2003 Oldsmobile Bravada

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2003 Oldsmobile Bravada
Available in 2 styles:  2003 Oldsmobile Bravada AWD shown
Asking Price Range
$3,203–$9,383
Estimated MPG

15–16 city / 21–22 hwy

Summary

By 

Cars.com National
Vehicle Overview
The Oldsmobile Bravada occupies the luxury end of GM’s trio of midsize sport utility vehicles, each of which debuted in the spring of 2001 as early 2002 models. The Chevrolet TrailBlazer and GMC Envoy are the other two family members. Even though the Oldsmobile brand is leaving the GM fold, the Bravada will run the usual production cycle; it will be produced into 2004. The Bravada will be the last new Oldsmobile model before the oldest name in the American auto industry bites the dust completely.

All three midsize SUVs resulted from a “ground-up build” rather than a mere restyling, according to Tom Wallace, GM’s vehicle line executive for its Midsize Truck Group. Among the highlights was a surprisingly different engine. It’s not a V-6 or V-8 as in competitive SUVs, but rather a 4.2-liter all-aluminum inline-six-cylinder that cranks out 275 horsepower. Oldsmobile says it is the strongest engine in its class.

Unlike Chevrolet’s TrailBlazer, which has conventional coil springs, the Bravada is equipped with an electronically controlled air suspension that aims toward a softer ride. Rack-and-pinion steering yields a 36.4-foot turning circle, which the manufacturer claims is the tightest in the midsize SUV league.

Chevrolet and GMC added extended-length models after the SUVs’ initial debut. They come with an available V-8 engine, but Oldsmobile is sticking with the five-passenger body style and six-cylinder power. A DVD backseat entertainment system became optional during the 2002 model year. A coil-spring suspension is available on all-wheel-drive (AWD) Bravadas for 2003. Traction assist with a locking rear axle is standard on two-wheel-drive (2WD) models.

Bravada sales in 2001 were modest compared to the TrailBlazer. According to Automotive News, 23,867 Bravadas were sold, vs. 115,103 units of Chevrolet’s SUV. Competitors include the Acura MDX, Ford Explorer Limited, Jeep Grand Cherokee Limited and Nissan Pathfinder.

Exterior
Borrowing its basic styling theme from the Aurora sedan, the Bravada has a characteristic flute shape that spans the SUV’s bodyside. Riding a 113-inch wheelbase, the Bravada measures 191.8 inches long overall and 74.5 inches tall. Its ground clearance is 8 inches.

All three GM models share roofs, tailgates and front doors, but most body components are unique to the Bravada. Cast-aluminum wheels hold 17-inch tires. A power sunroof is optional.

Interior
Seating for five occupants in the Bravada is standard. Luxury appointments include leather upholstery and GM’s OnStar communication system. Cargo capacity is 80.1 cubic feet when the rear seat is folded down.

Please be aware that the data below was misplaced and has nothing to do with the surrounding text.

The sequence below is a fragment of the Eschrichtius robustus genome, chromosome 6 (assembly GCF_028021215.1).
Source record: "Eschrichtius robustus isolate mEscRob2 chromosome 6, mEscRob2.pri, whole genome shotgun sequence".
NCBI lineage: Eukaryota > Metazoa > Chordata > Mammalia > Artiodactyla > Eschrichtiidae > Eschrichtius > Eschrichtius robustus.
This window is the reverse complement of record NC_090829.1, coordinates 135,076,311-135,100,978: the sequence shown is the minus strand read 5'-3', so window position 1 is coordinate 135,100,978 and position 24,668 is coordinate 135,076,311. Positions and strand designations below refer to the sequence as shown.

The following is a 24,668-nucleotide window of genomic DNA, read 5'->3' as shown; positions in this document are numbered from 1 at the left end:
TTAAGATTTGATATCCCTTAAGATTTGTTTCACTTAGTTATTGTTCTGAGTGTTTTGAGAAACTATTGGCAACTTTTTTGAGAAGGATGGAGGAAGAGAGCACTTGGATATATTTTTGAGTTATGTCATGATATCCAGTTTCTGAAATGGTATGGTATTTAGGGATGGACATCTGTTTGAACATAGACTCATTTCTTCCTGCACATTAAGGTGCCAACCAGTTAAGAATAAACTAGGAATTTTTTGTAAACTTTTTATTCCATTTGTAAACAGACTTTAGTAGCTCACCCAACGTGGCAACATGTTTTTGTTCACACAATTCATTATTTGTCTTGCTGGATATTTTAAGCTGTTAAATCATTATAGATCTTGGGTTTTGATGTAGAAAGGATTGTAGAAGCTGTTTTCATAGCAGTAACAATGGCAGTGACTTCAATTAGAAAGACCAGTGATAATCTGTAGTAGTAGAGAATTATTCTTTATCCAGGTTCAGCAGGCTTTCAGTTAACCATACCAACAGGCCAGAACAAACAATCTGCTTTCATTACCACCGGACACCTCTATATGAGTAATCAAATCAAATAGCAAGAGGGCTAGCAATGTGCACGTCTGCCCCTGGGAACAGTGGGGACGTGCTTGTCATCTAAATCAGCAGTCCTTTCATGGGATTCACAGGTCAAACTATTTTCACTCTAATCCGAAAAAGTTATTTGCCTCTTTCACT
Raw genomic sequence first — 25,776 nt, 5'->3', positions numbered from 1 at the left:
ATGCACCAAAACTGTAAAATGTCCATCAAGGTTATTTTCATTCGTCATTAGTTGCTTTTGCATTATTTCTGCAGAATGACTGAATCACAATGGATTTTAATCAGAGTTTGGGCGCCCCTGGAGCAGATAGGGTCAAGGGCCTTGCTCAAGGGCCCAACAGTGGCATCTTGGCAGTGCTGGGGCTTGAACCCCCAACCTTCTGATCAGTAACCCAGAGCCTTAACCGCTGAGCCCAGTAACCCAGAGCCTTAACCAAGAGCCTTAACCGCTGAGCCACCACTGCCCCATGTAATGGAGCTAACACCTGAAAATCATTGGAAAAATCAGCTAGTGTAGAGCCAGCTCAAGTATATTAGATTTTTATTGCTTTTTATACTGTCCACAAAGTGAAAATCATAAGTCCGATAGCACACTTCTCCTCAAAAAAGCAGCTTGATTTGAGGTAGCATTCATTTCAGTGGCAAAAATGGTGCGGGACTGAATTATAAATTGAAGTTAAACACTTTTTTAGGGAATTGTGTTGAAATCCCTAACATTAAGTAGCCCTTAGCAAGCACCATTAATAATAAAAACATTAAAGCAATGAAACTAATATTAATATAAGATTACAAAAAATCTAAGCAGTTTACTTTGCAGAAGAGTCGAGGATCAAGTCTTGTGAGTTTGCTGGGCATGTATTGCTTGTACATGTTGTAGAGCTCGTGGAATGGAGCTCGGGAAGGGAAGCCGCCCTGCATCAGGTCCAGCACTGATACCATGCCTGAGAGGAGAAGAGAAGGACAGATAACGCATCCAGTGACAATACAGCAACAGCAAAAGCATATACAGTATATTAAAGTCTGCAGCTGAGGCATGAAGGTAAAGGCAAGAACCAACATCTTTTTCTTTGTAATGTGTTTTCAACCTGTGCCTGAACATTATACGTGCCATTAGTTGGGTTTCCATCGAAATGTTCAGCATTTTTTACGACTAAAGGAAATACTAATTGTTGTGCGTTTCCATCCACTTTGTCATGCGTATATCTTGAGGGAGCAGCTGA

Standard equipment includes a leather-wrapped tilt steering wheel, automatic programmable power locks, pulse-type wipers, CD and cassette players, remote keyless entry and a theft-deterrent system. A backseat entertainment system with a DVD player is available. Heated front seats and a six-CD changer are also optional. A TravelNote recorder and rain-sensing wipers are offered in option groups.

Under the Hood
A four-speed automatic is the sole transmission, and it teams with the 275-hp, 4.2-liter inline-six-cylinder engine. This was the first Bravada to be offered with 2WD, but SmartTrak automatic AWD is also available. An IntelliStart feature prevents the starter from engaging unless the engine is stopped.

Safety
All-disc antilock brakes, seat-mounted side-impact airbags and dual-stage front airbags are standard. The Bravada’s bumpers sit 2 inches lower than usual, which makes it more level with passenger cars in the event of a collision. Each bumper can withstand a 5-mph impact, whereas many light trucks are rated for only 2.5-mph impacts.

Driving Impressions
Whether you’re looking at passing power, cushioned ride comfort or competent handling prowess, the Bravada looks like a strong challenger for the Mercury Mountaineer and other upscale midsize SUVs. Thanks to its air suspension, the ride is noticeably softer in the Bravada than in the coil-sprung TrailBlazer, and there isn’t a significant sacrifice in handling quality.

The Bravada’s seats aren’t as firm as those in the TrailBlazer, and this contributes to a more luxurious ride experience. Despite short bottoms, the seats are quite comfortable, and there’s ample legroom for all occupants. The driver information center makes it easy to change preferences for automatic door locking and other conveniences.

The Bravada’s performance is also a strong point. When tromping on the gas, few drivers are likely to realize that the source of power is an inline-six rather than a V-8. Even when motoring up mountain grades, little strain is evident as the six-cylinder engine takes its task in stride. Engine sounds are barely discernible, except when the SUV is pushed really hard, and road noise is also minimal. Because most mechanical components are shared with the TrailBlazer and Envoy, the possibility that the Bravada may cease production sooner than its mates does not suggest that replacement parts will be unavailable at a later date.

 
Reported by Jim Flammang  for cars.com
From the cars.com 2003 Buying Guide
Posted on 2/10/03

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